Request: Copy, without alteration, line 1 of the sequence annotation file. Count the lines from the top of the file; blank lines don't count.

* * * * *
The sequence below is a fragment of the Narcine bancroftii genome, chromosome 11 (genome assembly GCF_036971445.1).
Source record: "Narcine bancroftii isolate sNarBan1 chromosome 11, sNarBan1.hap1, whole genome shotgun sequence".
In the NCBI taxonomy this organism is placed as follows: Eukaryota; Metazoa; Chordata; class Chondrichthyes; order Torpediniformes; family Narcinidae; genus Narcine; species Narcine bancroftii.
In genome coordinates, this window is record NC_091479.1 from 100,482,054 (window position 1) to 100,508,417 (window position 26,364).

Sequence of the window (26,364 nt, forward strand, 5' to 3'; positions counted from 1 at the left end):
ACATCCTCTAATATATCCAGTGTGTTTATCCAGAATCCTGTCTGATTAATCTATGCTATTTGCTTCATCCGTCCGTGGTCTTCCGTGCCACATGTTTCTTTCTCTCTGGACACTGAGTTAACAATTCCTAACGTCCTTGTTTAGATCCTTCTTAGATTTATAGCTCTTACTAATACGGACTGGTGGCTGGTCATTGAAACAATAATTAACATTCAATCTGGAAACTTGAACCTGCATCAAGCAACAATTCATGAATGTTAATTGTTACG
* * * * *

The sequence below is a fragment of the Narcine bancroftii genome, chromosome 11 (genome assembly GCF_036971445.1).